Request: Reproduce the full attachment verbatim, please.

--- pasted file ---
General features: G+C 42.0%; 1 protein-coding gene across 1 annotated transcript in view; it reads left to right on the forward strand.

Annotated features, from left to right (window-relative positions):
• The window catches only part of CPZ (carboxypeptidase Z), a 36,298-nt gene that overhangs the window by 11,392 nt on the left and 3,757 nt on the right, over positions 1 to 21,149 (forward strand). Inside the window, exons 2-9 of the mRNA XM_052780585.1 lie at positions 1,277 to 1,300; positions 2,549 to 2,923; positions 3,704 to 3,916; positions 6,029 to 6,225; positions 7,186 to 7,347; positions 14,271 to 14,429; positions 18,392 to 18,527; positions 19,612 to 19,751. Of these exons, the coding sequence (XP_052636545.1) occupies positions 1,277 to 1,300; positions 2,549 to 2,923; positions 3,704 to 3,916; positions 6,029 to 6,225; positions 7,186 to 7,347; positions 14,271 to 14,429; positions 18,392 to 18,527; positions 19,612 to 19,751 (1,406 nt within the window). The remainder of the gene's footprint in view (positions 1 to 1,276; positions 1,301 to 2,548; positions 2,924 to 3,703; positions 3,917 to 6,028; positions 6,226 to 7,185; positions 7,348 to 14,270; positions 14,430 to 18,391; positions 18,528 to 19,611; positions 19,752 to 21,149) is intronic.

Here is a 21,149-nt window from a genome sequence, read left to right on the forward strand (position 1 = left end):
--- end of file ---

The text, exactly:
General features: G+C 42.0%; 1 protein-coding gene across 1 annotated transcript in view; it reads left to right on the forward strand.

Annotated features, from left to right (window-relative positions):
• The window catches only part of CPZ (carboxypeptidase Z), a 36,298-nt gene that overhangs the window by 11,392 nt on the left and 3,757 nt on the right, over positions 1 to 21,149 (forward strand). Inside the window, exons 2-9 of the mRNA XM_052780585.1 lie at positions 1,277 to 1,300; positions 2,549 to 2,923; positions 3,704 to 3,916; positions 6,029 to 6,225; positions 7,186 to 7,347; positions 14,271 to 14,429; positions 18,392 to 18,527; positions 19,612 to 19,751. Of these exons, the coding sequence (XP_052636545.1) occupies positions 1,277 to 1,300; positions 2,549 to 2,923; positions 3,704 to 3,916; positions 6,029 to 6,225; positions 7,186 to 7,347; positions 14,271 to 14,429; positions 18,392 to 18,527; positions 19,612 to 19,751 (1,406 nt within the window). The remainder of the gene's footprint in view (positions 1 to 1,276; positions 1,301 to 2,548; positions 2,924 to 3,703; positions 3,917 to 6,028; positions 6,226 to 7,185; positions 7,348 to 14,270; positions 14,430 to 18,391; positions 18,528 to 19,611; positions 19,752 to 21,149) is intronic.

Here is a 21,149-nt window from a genome sequence, read left to right on the forward strand (position 1 = left end):